Cultural festivals as they should be

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Cultural festivals as they should be


It looks like a disk-shaped spaceship that landed in the forest. The interior is quite vast. Water is slowly flowing from tiny holes on the floor, and these droplets flow down in various shapes. Visitors need to take off their shoes and keep quiet. Touching or stepping on the water is also prohibited. The concept is a blessing of existence and an appreciation for all things alive. As I walked carefully, I focused my attention on the movements of the water drops. I spent about 40 minutes there, and I felt like I had paid a visit to a church or a temple.

Teshima Art Museum in the small island of Teshima in Kagawa Prefecture, southwestern Japan, hosts a single piece of artwork titled “Matrix.” The small island with a population of 1,000 was branded a “junk island” after an industrial waste scandal in 1990. An environmentally-friendly policy and the arts revived the island. The museum was created by artist Rei Naito, 52, and architect Ryue Nishizawa, 47. Since it opened in 2010, it has been attracting visitors from Japan and other countries.

Last weekend, I visited the Setouchi International Art Festival, which was held on 12 islands of the Seto Inland Sea and Takamatsu and Uno ports. Due to my short itinerary, I only visited two islands, Teshima and Ogijima. I had lunch at Shima Kitchen, a restaurant in Teshima that is an artwork in itself, and viewed Tobias Rehberger’s “What You Love Can Make You Cry” and Susumu Kinoshita’s “101-Year-Old’s Silence.” Ogijima is a tiny island with a population of 160, and the three hours I had spent was not enough to appreciate 23 artworks. “Onba Factory” used strollers as art, and “Corridor of Time” expressed the past and present with umbrellas. The installation artworks used the abandoned houses and actual living spaces on the remote island, thanks to the cooperation of the local residents.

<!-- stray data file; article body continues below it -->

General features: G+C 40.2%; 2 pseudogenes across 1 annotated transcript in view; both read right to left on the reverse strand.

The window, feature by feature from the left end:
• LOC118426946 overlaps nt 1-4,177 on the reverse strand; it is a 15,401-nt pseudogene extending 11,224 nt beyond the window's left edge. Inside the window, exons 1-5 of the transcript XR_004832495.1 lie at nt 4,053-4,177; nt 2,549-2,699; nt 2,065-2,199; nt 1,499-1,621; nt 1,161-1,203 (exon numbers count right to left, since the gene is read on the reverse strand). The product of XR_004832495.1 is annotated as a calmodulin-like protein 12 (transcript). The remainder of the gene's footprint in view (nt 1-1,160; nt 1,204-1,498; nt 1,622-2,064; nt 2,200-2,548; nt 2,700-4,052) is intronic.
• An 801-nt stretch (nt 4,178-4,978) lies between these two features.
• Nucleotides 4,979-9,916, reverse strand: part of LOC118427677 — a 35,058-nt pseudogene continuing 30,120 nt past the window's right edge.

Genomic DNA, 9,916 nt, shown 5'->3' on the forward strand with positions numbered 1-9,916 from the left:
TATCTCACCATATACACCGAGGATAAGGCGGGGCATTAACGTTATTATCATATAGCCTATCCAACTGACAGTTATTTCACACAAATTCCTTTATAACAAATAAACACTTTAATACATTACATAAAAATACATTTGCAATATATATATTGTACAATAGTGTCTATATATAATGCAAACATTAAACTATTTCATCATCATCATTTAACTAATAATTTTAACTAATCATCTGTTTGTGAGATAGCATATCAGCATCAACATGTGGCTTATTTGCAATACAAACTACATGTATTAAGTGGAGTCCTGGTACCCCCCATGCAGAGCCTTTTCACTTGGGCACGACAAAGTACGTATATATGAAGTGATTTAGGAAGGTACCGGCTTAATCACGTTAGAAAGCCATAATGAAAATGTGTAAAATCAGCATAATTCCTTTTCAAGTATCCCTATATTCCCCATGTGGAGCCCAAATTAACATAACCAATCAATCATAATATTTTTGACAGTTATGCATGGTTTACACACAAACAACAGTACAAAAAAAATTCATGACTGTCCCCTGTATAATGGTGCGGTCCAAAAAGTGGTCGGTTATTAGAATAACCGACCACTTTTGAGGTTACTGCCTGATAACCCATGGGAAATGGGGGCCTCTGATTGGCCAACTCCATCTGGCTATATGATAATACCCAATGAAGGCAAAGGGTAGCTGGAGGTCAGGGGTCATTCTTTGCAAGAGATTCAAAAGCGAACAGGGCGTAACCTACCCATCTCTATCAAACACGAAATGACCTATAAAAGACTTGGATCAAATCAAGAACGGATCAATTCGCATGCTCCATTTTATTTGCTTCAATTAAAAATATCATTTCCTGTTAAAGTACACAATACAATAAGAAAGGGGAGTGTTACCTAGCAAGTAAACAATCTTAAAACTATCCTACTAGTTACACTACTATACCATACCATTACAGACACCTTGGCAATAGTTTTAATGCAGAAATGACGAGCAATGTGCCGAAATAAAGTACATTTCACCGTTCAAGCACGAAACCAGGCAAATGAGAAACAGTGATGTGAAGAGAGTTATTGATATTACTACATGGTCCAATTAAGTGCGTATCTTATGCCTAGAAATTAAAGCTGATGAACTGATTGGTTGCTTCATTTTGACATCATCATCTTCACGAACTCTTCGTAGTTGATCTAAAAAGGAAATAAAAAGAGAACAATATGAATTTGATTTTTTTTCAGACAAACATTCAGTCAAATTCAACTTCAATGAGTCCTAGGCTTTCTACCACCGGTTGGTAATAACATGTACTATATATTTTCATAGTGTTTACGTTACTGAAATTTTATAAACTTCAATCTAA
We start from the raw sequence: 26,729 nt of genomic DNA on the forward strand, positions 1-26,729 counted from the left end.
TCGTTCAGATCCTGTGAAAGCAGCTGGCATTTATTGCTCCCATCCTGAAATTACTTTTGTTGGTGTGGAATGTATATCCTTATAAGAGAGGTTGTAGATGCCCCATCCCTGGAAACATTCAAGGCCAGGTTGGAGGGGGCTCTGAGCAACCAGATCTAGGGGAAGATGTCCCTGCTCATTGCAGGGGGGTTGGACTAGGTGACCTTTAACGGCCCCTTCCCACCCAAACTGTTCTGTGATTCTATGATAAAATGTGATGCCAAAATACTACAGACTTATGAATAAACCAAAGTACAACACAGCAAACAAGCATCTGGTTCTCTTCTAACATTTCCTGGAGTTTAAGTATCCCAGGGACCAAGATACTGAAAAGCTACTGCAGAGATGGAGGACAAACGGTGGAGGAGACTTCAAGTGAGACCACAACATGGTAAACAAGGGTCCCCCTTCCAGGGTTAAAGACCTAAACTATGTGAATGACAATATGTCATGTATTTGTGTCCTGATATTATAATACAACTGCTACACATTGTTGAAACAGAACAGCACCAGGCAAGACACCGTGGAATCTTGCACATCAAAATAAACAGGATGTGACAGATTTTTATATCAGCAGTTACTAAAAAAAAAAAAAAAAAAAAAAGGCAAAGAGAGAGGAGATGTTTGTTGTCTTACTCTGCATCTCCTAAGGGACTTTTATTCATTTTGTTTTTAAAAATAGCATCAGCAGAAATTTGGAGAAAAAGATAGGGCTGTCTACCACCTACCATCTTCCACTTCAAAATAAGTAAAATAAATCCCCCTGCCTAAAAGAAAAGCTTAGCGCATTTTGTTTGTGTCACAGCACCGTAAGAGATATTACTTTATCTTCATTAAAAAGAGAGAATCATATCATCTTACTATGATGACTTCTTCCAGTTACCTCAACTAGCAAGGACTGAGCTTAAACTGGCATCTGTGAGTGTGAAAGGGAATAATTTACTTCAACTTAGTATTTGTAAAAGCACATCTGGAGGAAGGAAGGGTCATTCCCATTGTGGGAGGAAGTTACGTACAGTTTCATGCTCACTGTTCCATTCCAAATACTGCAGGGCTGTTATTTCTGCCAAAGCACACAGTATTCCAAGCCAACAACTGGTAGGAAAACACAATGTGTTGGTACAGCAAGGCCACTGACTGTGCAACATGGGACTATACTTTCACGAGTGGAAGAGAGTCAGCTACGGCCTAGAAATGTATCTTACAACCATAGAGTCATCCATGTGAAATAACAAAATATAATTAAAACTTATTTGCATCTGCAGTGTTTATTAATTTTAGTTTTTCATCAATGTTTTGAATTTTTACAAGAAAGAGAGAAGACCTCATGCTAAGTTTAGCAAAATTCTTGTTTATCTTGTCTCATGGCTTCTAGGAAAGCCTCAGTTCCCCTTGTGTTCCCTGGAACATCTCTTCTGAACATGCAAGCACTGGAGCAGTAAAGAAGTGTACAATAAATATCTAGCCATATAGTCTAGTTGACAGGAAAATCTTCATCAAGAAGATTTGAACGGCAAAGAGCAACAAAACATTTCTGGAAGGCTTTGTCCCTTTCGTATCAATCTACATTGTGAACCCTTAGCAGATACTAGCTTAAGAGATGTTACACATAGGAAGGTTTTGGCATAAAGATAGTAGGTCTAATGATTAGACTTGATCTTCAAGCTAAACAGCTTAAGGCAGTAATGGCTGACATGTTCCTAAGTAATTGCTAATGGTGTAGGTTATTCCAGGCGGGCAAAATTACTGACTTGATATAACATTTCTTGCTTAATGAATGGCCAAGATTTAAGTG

Koreans also host events similar to those on the Japanese islands. Recently, the Ihwa-dong Village Museum exhibition opened, and Dongpirang Mural Village in Tongyeong is a permanent outdoor museum. Byeol Byeol Art Village in Yeongcheon, North Gyeongsang, is also famous. Yet, there are still not many community-driven art projects, and visitors often display bad manners. When an event becomes popular, shallow commercialism dominates recklessly. A cafe opens up in the Hanok Village in Jeonju every day, and among the four cities that have earned the “Slow City” designation, Jangheung has already been excluded and recertification is postponed for Sinan.

The villages hosting the Setouchi festival are strictly controlling vendors and restaurants operating without permits. Visitors greeted each other and lined up to appreciate art.

When I returned home on Sunday night, the Seoul International Fireworks Festival was on television. More than 30 people were injured in the crowd, and the festival left tons of waste. Is this how a cultural festival should go? October is supposed to be a month of culture.

*The author is an editorial writer of the JoongAng Ilbo.

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